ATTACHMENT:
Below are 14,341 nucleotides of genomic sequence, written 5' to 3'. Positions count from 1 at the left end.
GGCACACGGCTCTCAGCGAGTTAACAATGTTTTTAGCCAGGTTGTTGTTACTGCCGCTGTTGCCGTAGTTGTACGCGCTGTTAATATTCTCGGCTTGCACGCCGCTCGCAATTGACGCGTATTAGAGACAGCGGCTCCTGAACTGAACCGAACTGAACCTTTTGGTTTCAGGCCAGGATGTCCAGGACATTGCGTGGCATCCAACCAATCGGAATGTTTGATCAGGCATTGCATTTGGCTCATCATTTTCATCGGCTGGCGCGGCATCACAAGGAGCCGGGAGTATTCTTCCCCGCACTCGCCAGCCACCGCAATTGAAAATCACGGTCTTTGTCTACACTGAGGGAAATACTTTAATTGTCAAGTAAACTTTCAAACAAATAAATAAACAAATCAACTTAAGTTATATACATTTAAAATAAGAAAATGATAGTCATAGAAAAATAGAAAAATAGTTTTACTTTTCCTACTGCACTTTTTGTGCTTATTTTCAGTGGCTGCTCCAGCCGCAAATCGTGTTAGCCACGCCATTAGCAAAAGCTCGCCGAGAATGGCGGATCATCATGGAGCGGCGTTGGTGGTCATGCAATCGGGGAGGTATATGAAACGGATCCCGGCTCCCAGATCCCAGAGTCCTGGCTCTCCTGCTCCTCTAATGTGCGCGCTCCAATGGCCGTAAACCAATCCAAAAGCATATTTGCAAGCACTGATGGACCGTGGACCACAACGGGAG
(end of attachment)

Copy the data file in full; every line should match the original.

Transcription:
Below are 14,341 nucleotides of genomic sequence, written 5' to 3'. Positions count from 1 at the left end.
GGCACACGGCTCTCAGCGAGTTAACAATGTTTTTAGCCAGGTTGTTGTTACTGCCGCTGTTGCCGTAGTTGTACGCGCTGTTAATATTCTCGGCTTGCACGCCGCTCGCAATTGACGCGTATTAGAGACAGCGGCTCCTGAACTGAACCGAACTGAACCTTTTGGTTTCAGGCCAGGATGTCCAGGACATTGCGTGGCATCCAACCAATCGGAATGTTTGATCAGGCATTGCATTTGGCTCATCATTTTCATCGGCTGGCGCGGCATCACAAGGAGCCGGGAGTATTCTTCCCCGCACTCGCCAGCCACCGCAATTGAAAATCACGGTCTTTGTCTACACTGAGGGAAATACTTTAATTGTCAAGTAAACTTTCAAACAAATAAATAAACAAATCAACTTAAGTTATATACATTTAAAATAAGAAAATGATAGTCATAGAAAAATAGAAAAATAGTTTTACTTTTCCTACTGCACTTTTTGTGCTTATTTTCAGTGGCTGCTCCAGCCGCAAATCGTGTTAGCCACGCCATTAGCAAAAGCTCGCCGAGAATGGCGGATCATCATGGAGCGGCGTTGGTGGTCATGCAATCGGGGAGGTATATGAAACGGATCCCGGCTCCCAGATCCCAGAGTCCTGGCTCTCCTGCTCCTCTAATGTGCGCGCTCCAATGGCCGTAAACCAATCCAAAAGCATATTTGCAAGCACTGATGGACCGTGGACCACAACGGGAG